The SHARE Approach—Communicating Numbers to Your Patients: A Reference Guide for Health Care Providers

Workshop Curriculum: Tool 5

Cover Note: The SHARE Approach is a 1-day training program developed by the Agency for Healthcare Research and Quality (AHRQ) to help health care professionals work with patients to make the best possible health care decisions. It supports shared decisionmaking through the use of patient-centered outcomes research (PCOR).

Numeracy is key to shared decisionmaking

Numbers are all around us—especially in the health care setting. Yet many Americans, even those with college degrees, have trouble using and making sense of numbers.1

Low health numeracy makes it hard to read, listen to, talk about, and evaluate quantitative information. As a result, people with low health numeracy may be less likely to make the choices and take the actions needed to stay well.2,3

For example, people with low health numeracy may have trouble understanding risks and benefits and, consequently, may not understand treatment options—an integral part of shared decisionmaking. If they do get treatment, they may have trouble following their treatment plan and, therefore, may have worse medical outcomes.4

This handout offers tips to help your patients make sense of numbers so they can be as informed as possible. Use these techniques with all your patients—not just those with whom you think have limited health literacy. When it comes to shared decisionmaking, clearer is better.

Use Numbers Clearly

Try these tips:

  • Elaborate by providing estimated numbers. Avoid explaining risks in purely descriptive terms (such as "low risk").5 For example, say, "Studies show that out of every 100 people who have a stent, 1 to 2 people may develop a blood clot at the stent site."6
  • Use frequencies instead of decimals or percentages.7,8 For example, say, "13 out of 100" instead of ".13" or "13 percent."
  • Keep denominators and timeframes the same when you compare numbers.1 For example, say, "About 6 out of 10 women like you, who do not take this medicine will break a bone in the next 10 years. About 3 out of 10 women like you who take this medicine will break a bone in the next 10 years. Taking the medicine can lower your chance of breaking a bone by about half."
  • Give absolute risk instead of relative risk.1 Absolute risk estimates the number of health events among individuals in a group, and gives a better sense of personal or individual risk. For example, say, "Three out of 1,000 nonsmokers may have a stroke in their lifetime, and 6 out of 1,000 smokers may have a stroke in their lifetime," instead of "Smokers have 2 times the risk of having a stroke in their lifetime."
  • Frame outcomes in both positive and negative terms.5 For example, say, "With this treatment, 2 out of 10 people get side effects, and 8 out of 10 people do not get side effects."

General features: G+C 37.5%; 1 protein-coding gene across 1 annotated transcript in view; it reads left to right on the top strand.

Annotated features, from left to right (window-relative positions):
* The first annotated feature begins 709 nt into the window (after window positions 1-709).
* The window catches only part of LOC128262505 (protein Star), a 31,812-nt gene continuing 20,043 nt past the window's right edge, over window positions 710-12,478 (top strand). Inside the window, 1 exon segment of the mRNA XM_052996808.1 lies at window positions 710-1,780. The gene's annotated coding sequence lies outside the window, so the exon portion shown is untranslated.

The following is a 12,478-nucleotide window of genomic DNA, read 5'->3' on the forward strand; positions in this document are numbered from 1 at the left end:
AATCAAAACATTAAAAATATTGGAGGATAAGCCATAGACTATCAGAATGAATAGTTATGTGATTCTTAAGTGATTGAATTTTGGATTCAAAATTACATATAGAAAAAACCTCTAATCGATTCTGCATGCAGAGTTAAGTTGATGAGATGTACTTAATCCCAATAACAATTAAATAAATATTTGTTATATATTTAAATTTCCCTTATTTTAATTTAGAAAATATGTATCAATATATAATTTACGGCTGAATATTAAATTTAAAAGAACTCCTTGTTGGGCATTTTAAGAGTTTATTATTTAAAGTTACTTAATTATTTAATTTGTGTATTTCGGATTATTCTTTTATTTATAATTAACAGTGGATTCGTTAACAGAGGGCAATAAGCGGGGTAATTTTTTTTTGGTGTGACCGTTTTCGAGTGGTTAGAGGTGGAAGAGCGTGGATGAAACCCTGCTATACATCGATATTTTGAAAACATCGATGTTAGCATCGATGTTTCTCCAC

• Find out which measurement system your patient uses—standard or metric. For example, say, "Would you like me to explain using ounces or grams?"

Make numbers meaningful

Many people have trouble connecting with numbers. The way you present numbers to your patients can help them connect.9

Try these strategies to maximize understanding

  • Limit numbers. Focus on just a few concepts at a time and highlight key information when you discuss numbers and their significance. Use numbers when precision is needed, such as for risk and benefit statistics, healthy blood sugar numbers, and dosing instructions.10
  • Use everyday words.11 For example, say, "about half" instead of "49 percent."
  • Do the math. Perform calculations for your patients.10 For example, tell them what their risk is over a 10-year period rather than expecting them to calculate it from an annual risk rate.
  • Use analogies and comparisons to familiar objects.11 For example, say, "A gallstone can be as small as a grain of sand or as large as a golf ball. Your gallstone was about half of a centimeter big, or about the size of a small green pea."
  • Show pictures.5 For example, use the Wong-Baker FACES pain scale rating to help patients communicate their level of pain.
  • Use the teach-back technique. Refer to Using the Teach-Back Technique: A Reference Guide for Health Care Providers (Tool 6). Ask your patient to explain the numbers you just presented in his or her own words. This lets you make sure your patient understands. Check for understanding when you explain visuals (graphs, charts, and tables) that have numbers.

Communicating risk with visual aids

Visual aids are simple graphical representations of numerical expressions of probability. They include icon arrays, bar graphs, and line charts, among others. Supplementing good visual aids with text can help patients see the risk numbers in context, thus providing information and not just data.1,5